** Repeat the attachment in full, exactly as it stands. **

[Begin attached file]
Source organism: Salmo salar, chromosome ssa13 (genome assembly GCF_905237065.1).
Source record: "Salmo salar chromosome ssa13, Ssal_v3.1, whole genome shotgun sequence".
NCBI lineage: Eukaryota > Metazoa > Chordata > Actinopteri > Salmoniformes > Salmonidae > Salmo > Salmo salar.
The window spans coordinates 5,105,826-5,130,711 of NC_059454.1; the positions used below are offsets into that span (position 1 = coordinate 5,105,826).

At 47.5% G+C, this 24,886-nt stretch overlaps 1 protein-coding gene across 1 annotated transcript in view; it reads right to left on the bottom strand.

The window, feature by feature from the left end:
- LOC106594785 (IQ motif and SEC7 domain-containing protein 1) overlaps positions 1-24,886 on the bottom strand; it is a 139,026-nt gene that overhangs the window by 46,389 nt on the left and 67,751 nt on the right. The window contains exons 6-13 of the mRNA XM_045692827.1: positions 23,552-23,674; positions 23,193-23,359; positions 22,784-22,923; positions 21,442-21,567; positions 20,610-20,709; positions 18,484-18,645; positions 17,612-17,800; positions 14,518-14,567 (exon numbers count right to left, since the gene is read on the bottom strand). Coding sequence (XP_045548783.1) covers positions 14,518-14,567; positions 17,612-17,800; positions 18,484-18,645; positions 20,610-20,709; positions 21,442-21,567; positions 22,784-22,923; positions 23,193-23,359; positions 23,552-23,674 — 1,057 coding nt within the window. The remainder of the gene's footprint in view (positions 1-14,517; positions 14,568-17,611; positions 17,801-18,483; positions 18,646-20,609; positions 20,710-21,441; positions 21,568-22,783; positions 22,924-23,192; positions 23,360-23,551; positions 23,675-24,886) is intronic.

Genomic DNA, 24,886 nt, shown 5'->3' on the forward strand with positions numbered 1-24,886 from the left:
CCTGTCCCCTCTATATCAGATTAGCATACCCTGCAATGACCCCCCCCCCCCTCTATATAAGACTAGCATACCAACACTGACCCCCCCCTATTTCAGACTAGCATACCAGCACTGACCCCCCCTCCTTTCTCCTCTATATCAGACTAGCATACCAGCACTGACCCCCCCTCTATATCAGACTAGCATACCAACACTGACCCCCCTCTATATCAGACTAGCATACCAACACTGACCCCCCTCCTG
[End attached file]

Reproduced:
Source organism: Salmo salar, chromosome ssa13 (genome assembly GCF_905237065.1).
Source record: "Salmo salar chromosome ssa13, Ssal_v3.1, whole genome shotgun sequence".
NCBI lineage: Eukaryota > Metazoa > Chordata > Actinopteri > Salmoniformes > Salmonidae > Salmo > Salmo salar.
The window spans coordinates 5,105,826-5,130,711 of NC_059454.1; the positions used below are offsets into that span (position 1 = coordinate 5,105,826).

At 47.5% G+C, this 24,886-nt stretch overlaps 1 protein-coding gene across 1 annotated transcript in view; it reads right to left on the bottom strand.

The window, feature by feature from the left end:
- LOC106594785 (IQ motif and SEC7 domain-containing protein 1) overlaps positions 1-24,886 on the bottom strand; it is a 139,026-nt gene that overhangs the window by 46,389 nt on the left and 67,751 nt on the right. The window contains exons 6-13 of the mRNA XM_045692827.1: positions 23,552-23,674; positions 23,193-23,359; positions 22,784-22,923; positions 21,442-21,567; positions 20,610-20,709; positions 18,484-18,645; positions 17,612-17,800; positions 14,518-14,567 (exon numbers count right to left, since the gene is read on the bottom strand). Coding sequence (XP_045548783.1) covers positions 14,518-14,567; positions 17,612-17,800; positions 18,484-18,645; positions 20,610-20,709; positions 21,442-21,567; positions 22,784-22,923; positions 23,193-23,359; positions 23,552-23,674 — 1,057 coding nt within the window. The remainder of the gene's footprint in view (positions 1-14,517; positions 14,568-17,611; positions 17,801-18,483; positions 18,646-20,609; positions 20,710-21,441; positions 21,568-22,783; positions 22,924-23,192; positions 23,360-23,551; positions 23,675-24,886) is intronic.

Genomic DNA, 24,886 nt, shown 5'->3' on the forward strand with positions numbered 1-24,886 from the left:
CCTGTCCCCTCTATATCAGATTAGCATACCCTGCAATGACCCCCCCCCCCCTCTATATAAGACTAGCATACCAACACTGACCCCCCCCTATTTCAGACTAGCATACCAGCACTGACCCCCCCTCCTTTCTCCTCTATATCAGACTAGCATACCAGCACTGACCCCCCCTCTATATCAGACTAGCATACCAACACTGACCCCCCTCTATATCAGACTAGCATACCAACACTGACCCCCCTCCTG